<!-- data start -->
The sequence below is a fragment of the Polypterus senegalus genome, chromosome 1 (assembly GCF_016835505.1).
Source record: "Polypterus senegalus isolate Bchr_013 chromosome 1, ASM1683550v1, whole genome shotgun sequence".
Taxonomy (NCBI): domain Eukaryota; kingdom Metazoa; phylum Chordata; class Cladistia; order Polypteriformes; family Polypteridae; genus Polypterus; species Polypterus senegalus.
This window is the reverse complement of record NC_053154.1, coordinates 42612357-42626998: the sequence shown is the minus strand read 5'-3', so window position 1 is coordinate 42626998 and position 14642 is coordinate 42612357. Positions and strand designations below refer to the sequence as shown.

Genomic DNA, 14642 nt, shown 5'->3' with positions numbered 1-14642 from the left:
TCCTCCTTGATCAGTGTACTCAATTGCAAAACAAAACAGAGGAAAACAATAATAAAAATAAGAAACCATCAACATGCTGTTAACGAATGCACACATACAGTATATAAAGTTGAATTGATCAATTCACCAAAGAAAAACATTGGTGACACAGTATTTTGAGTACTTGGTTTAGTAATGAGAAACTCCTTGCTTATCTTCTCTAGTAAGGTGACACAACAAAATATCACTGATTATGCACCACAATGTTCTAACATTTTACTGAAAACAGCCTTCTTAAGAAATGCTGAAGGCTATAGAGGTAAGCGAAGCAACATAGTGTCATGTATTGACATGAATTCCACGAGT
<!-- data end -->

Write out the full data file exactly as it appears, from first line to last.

The sequence below is a fragment of the Polypterus senegalus genome, chromosome 1 (assembly GCF_016835505.1).
Source record: "Polypterus senegalus isolate Bchr_013 chromosome 1, ASM1683550v1, whole genome shotgun sequence".
Taxonomy (NCBI): domain Eukaryota; kingdom Metazoa; phylum Chordata; class Cladistia; order Polypteriformes; family Polypteridae; genus Polypterus; species Polypterus senegalus.
This window is the reverse complement of record NC_053154.1, coordinates 42612357-42626998: the sequence shown is the minus strand read 5'-3', so window position 1 is coordinate 42626998 and position 14642 is coordinate 42612357. Positions and strand designations below refer to the sequence as shown.

Genomic DNA, 14642 nt, shown 5'->3' with positions numbered 1-14642 from the left:
TCCTCCTTGATCAGTGTACTCAATTGCAAAACAAAACAGAGGAAAACAATAATAAAAATAAGAAACCATCAACATGCTGTTAACGAATGCACACATACAGTATATAAAGTTGAATTGATCAATTCACCAAAGAAAAACATTGGTGACACAGTATTTTGAGTACTTGGTTTAGTAATGAGAAACTCCTTGCTTATCTTCTCTAGTAAGGTGACACAACAAAATATCACTGATTATGCACCACAATGTTCTAACATTTTACTGAAAACAGCCTTCTTAAGAAATGCTGAAGGCTATAGAGGTAAGCGAAGCAACATAGTGTCATGTATTGACATGAATTCCACGAGT